Nepali Times Asian Paints
Nation
Hyphenated children


NINA PINE


Mixed race children have to deal with the issue of identity all the time but being called 'cultural cocktail&#'&#'&#'&#'&#'&#'&#'&#'&#'&#'&#'&#'&#'&#'&#'&#'&#'&#'&#'&#'&#'&#'&#'&#'&#'&#'&#'&#'&#'&#'&#'&#'&#'&#'&#'&#'&#'&#'&#'&#'&#'&#'&#'&#'&#'&#'&#'&#'&#'&#'&#'&#'&#'&#'&#'&#'&#'&#'&#'&#'&#'&#'&#'&#'&#'&#'&#'&#'&#'&#'&#'&#'&#'&#'&#'&#'&#'&#'&#'&#'&#'&#'&#'&#'&#'&#'&#'&#'&#'&#'&#'&#'&#'&#'&#'&#'&#'&#'&#'&#'&#'&#'&#'&#'&#'&#'&#'&#'&#'&#'&#'&#'&#'&#'&#'&#'&#'&#'&#'&#'&#'&#'&#'&#'&#'&#'&#'&#'&#'&#'&#'&#'&#'&#'&#'&#'&#'&#'&#'&#'&#'&#'&#'&#'&#'&#'&#'&#'&#'&#'&#'&#'&#'&#'&#'&#'&#'&#'&#'&#'&#̵'216;216;216;216;216;216;216;216;216;216;216;216;216;216;216;216;216;216;216;216;216;216;216;216;216;216;216;216;216;216;216;216;216;216;216;216;216;216;216;216;216;216;216;216;216;216;216;216;216;216;216;216;216;216;216;216;216;216;216;216;216;216;216;216;216;216;216;216;216;216;216;216;216;216;216;216;216;216;216;216;216;216;216;216;216;216;216;216;216;216;216;216;216;216;216;216;216;216;216;216;216;216;216;216;216;216;216;216;216;216;216;216;216;216;216;216;216;216;216;216;216;216;216;216;216;216;216;216;216;216;216;216;216;216;216;216;216;216;216;216;216;216;216;216;216;216;216;216;216;216;216;216;216;216;216;216;216;216;216;216;216;216;', 'global nomads', or even 'a bum between two chairs' doesn't help.

Every day, they face problems from language barriers to identifying with one culture or another and therefore with divergent social beliefs and values.

"My mother is English, Irish and Indian and my father is American and I've lived in Nepal my whole life," says one student, then she asks with a smile, "so where do you think I'm from?"

Most individuals who are of mixed race like to think of themselves as global citizens, they travel the world, have attended international schools and because of their exposure feel comfortable in any cultural milieu. The most direct problem is one of language, they have more than one to learn and bilingualism among mixed parent children is common.

Just as individuals who have grown up in a country other than their own learn that country's native language, children of mixed race often embrace both of their parent's languages. A German-American student explains that the reason he speaks both his parents' languages is because he grew up being constantly exposed to these two cultures and languages.

On the other hand, there are factors that can determine whether a child is bilingual or not. Children will tend to speak whichever language their parents speak, as that is what the child is exposed to (therefore, if parents speak in English with each other, then English will most likely be that child's first language).

The country where they spend their young years can also determine what languages the child will learn. "My parents always spoke in English while I was growing up because we were living in the US," said a Nepali-British student, "so naturally English was my first language."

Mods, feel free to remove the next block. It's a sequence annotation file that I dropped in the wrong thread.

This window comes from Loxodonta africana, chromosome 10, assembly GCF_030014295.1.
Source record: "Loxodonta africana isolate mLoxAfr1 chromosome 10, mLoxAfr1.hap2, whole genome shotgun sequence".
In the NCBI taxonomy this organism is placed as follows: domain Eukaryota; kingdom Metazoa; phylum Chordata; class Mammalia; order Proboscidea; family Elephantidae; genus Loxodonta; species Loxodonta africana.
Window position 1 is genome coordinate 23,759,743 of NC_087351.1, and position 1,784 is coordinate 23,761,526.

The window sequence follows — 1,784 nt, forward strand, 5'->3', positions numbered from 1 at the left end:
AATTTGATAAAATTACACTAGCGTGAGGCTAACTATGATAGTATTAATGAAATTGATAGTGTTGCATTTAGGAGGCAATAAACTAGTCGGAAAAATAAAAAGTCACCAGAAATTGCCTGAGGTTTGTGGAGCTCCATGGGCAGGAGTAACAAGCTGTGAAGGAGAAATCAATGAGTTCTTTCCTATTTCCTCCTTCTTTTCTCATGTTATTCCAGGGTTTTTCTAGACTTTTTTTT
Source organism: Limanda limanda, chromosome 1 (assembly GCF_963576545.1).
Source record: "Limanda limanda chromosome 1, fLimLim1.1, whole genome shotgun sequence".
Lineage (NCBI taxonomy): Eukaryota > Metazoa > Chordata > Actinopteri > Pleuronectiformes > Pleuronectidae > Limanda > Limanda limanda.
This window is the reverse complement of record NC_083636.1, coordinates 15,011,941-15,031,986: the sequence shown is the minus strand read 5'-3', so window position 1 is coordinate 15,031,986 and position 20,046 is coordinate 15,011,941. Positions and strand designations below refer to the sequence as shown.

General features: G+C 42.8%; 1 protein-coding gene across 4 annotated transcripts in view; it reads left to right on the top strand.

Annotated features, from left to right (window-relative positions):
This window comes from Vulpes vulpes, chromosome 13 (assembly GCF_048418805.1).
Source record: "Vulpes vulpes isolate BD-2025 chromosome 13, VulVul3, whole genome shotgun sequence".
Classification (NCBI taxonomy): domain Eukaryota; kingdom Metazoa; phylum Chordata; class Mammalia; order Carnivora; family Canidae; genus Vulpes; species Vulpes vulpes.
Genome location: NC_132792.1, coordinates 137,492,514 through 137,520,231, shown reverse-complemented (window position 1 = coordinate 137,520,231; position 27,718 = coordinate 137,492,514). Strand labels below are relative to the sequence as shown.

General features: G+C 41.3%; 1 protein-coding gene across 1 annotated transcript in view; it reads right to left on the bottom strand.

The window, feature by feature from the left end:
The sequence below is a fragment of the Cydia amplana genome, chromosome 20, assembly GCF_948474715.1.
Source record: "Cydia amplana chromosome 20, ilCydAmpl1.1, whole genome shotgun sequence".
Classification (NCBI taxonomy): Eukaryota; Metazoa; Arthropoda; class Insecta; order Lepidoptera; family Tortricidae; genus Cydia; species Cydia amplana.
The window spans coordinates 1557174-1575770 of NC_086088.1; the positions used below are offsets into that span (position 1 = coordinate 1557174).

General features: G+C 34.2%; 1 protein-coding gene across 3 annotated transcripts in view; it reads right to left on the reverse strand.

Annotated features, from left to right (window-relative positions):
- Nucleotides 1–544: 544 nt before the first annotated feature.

At the same time, parents can make a positive impact by making sure children don't forget their culture even if the family lives a nomadic life. Says an Indian student: "Even though I have never lived in India, my parents made sure that I learnt how to speak and write in my native tongue."

Multilingualism among dual culture children makes it easier for them to fit in wherever they go and learn extra languages if they want. And as today's youth become increasingly international, being able to speak a number of languages is not only useful but in many cases an essential skill.

Some mixed race individuals are better at dealing with the cross-cultural pull of their parents countries than others. This will include everyday dealings with people: social beliefs, etiquette, cultural rituals, religion and even food.

"Since I am both Nepali and American, Nepalis don't consider me Nepali and Americans don't think of me as American. I'm either a kuiri or the 'Asian kid'," says one teenager in Kathmandu.

Being an individual of multiple nationalities can be challenging at times as the children find themselves either choosing one of their parents' cultures or identity with a daring mixture of both.

"I've lived here most of my life, so I feel more Nepali than I do American. I just can relate to Nepali culture and customs more than those of the US," admits another student.

Religion is another area that children of mixed-race have to deal with and most end up keeping the faith of both religions or not being very religious at all. A student whose father is Jewish and mother Buddhist grew up as a Buddhist although the family did take the occasional Jewish holiday. "I am asked if my beliefs conflict," she says, "but such a concern never really occurred to me-I've never looked for the contrasts."

Despite the difficulties of being a mixed race individual, most tend to enjoy their mixture of cultures because it gives them a unique perspective. "It's as if I can look at the world with two pairs of eyes," says one Nepali-American, "I'm a living contradiction I guess - and I'm loving every minute of it."

Nine Pine is herself a Nepali-American and lives in Kathmandu.



LATEST ISSUE
638
(11 JAN 2013 - 17 JAN 2013)


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